Archive | May 2013

A portrait of Oklahoma


The world is described as a global village because it is now easier to switch on your TV and watch live happenings around the world. You just simply turn your computer and click away at major happenings around the world.

I therefore woke up to a live telecast of a tornado in the state of Oklahoma in the USA. Every natural disaster of such magnitude is devastating for the people involved, their families and love ones.  Disasters often leave us feeling helpless but we find strengthen in our helplessness and unity.

If you are a regular to my blog, you would often notice that I love to use pictures to illustrate whatever it is that I am writing about. Pictures just speak better than thousand words. A picture has the power to draw you in and yet gives you the option and liberty to decide for yourself its meaning. Where words fail to create an impression a picture does with ease.

So after listening and watching footages of the tornado, I decided to look through slides of this natural disaster. There were thousands of pictures to look at and each picture had a story to tell. It was almost as if each picture wanted me to hear its story. The stories ranged from bravery, resilience, pain and joy.

After looking through most of these pictures, one picture created an unforgettable impression on me. I knew I wanted to copy and save that picture and I knew I wanted to write a story about this picture but each time I try, I failed because the picture told its own story better than anybody could ever tell it.

The truth is that I don’t know if it’s the merging of the two souls in the picture I like or if it is the humanity in the picture. Maybe it is the perfect representation of two different races; it might just be the bear hug of this huge man given to a vulnerable child after he was rescued from the rubbles. I think it might just be a little bit of all the reasons given above.

All the picture might just be saying is LIFE………………………………………………………………………………………………


The Potion

Daily Prompt: Dulled

You encounter a mysterious man offering you a magic potion that, once sipped, will make one of your senses (sight, hearing, taste, smell, touch) super sharp — but dull the others. Will you sip it, and if so, what sense do you choose?


 I decided to answer todays daily prompt with a poem. To find my answer read the poem below:



Endowed with

All senses

I see

I smell

I hear

I touch

I taste

This is life

In equal Measure

I need none stronger

Than the other

Life offered a sip

Of the magic potion

To make one sense

Sharper than the others

But I will hear none of it

For I am one to taste

A bit of everything

That makes my world

Colorful and complete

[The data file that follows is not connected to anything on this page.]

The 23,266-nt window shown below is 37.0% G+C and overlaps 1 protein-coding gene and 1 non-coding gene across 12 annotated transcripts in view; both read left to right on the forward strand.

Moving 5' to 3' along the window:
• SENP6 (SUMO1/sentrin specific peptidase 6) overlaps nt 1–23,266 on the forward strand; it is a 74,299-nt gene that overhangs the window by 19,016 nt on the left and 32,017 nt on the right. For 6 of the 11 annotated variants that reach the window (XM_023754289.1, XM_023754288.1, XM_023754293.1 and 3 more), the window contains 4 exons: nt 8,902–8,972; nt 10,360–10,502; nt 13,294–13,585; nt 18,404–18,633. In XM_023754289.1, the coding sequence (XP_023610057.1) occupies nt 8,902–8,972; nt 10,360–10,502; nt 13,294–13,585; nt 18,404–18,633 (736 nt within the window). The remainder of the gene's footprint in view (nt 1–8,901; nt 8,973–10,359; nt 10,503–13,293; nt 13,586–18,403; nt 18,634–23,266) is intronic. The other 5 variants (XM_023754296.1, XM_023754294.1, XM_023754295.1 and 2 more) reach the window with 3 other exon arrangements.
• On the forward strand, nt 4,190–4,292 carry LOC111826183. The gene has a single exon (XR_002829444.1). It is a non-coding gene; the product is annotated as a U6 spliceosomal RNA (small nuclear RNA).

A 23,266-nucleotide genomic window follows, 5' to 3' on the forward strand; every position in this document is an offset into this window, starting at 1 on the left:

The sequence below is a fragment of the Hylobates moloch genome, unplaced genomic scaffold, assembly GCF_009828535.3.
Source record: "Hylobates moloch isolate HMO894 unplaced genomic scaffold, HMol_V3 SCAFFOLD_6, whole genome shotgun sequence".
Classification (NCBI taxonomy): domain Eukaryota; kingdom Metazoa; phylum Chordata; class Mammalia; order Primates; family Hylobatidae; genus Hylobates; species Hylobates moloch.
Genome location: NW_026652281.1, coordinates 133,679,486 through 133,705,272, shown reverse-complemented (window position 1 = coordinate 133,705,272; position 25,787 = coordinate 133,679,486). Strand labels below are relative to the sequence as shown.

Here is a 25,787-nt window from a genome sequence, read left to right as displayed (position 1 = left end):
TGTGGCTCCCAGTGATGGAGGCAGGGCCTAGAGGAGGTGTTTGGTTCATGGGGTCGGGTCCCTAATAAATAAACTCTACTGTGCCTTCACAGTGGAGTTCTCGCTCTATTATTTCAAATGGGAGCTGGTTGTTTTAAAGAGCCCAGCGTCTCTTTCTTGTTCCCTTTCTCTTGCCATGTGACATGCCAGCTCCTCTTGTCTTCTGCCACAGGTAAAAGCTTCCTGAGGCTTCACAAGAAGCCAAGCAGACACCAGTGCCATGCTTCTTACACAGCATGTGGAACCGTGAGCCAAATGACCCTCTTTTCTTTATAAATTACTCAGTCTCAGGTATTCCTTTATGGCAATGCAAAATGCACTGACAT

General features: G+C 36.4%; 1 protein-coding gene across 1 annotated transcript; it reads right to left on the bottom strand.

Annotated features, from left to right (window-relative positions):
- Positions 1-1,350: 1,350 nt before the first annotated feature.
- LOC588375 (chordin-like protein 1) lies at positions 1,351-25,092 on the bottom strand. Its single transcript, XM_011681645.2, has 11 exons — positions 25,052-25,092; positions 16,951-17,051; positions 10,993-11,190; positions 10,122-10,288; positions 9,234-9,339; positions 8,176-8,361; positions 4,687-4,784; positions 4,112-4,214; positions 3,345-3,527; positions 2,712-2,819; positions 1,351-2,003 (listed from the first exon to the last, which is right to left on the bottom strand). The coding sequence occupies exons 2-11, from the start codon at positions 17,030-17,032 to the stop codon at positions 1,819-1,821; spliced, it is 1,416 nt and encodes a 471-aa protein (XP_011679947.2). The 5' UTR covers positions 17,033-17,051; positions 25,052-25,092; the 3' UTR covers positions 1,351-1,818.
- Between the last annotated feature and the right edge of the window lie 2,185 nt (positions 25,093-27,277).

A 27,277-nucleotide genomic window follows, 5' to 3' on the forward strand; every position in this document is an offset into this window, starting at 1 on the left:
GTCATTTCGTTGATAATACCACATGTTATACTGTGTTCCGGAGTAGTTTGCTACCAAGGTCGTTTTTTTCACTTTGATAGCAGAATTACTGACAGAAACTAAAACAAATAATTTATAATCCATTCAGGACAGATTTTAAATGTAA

An ode to Rolanda (A mama of all occasions)

My Mother

I am so lucky

To have a mother of all occasions

She made sure I was not left out

She protected me from the claws of the world

She made painful sacrifices for me

When times were hard

She did not give up on me

When I fall, she only lifts me up

With love sparkling in her eyes

I will not exchange one string of her hair

For another mother



You share my lonely times

You partake in my happiness

And how lucky I am to have a mama

Of all occasions and circumstances

You did not give up on me

Even for the riches of the world

When people rejected you because of me

You only held on more tightly to me

I celebrate you mama.

Savannah Beauty

 Photo Credit:

She stands tall

More than your typical woman

Her soul radiates as her skin does

Skin as dark as the savannah night


 When she smiles

Her milky teeth flashes

Illuminating her being

She is not a wonder woman

But she makes you wonder


She oozes desire

And hold you captive

With every gentle step

She is fully clad but

 Leaves much to your

Imagination and lust


I wrote this poem when I was in senior High school and my government teacher (May his soul rest in peace) came in to teach about the effect of war on war veterans particularly African soldiers who went off to Burma to fight enemies who were really not their enemies because the war had nothing to do with Africa. He spoke of how these brave men came back destroyed body and soul. Some of them became mad; others delusional and others committed suicide. He said there was no form of help for them when they came back home so most of them did not know how to reintegrate into the families and communities they left behind.

So as a 16 year old at the time, I wrote a poem about that topic my teacher taught for that day. Looking at the poem now, it is still very relevant since there is more violence and wars in the world than there has ever been. I thought I might change the poem so it sounds much more mature than it did at the time but I have just decided to let my innocence and understanding of the topic at the time stand as it was.

This is the poem word for word as I wrote it back then. (Pardon the ignorance and expressions of a 16 year old girl)



How will I ever

Be able to tell

My story

We went off to

A strange land

And met strange

Enemies who did us

No harm

Guns. Shots. Casualties  

We return to empty houses

And our hearts heavy with

Blood strains and cries of

Innocent people



My mouth too heavy to open

my tongue

Too heavy to form words

I am redrawn

I keep all the horror to myself

My people understand me

I am the first victim


I came back to nothing

All was not the same

I still went along

But I was too different

To become part of my people

I had to stay away

In frustration I ended it all

My people understand me

I am the second victim


Too much was drummed

Into my head

Meaningless yet powerful

Words of command

I drank too many words

And commands which made

No sense to me

I am back home in madness

I shout senseless commands

Which I learnt in this strange land

Of battle and fear

I roam the land of my people

In tired less strides

My people understand me

I am the third victim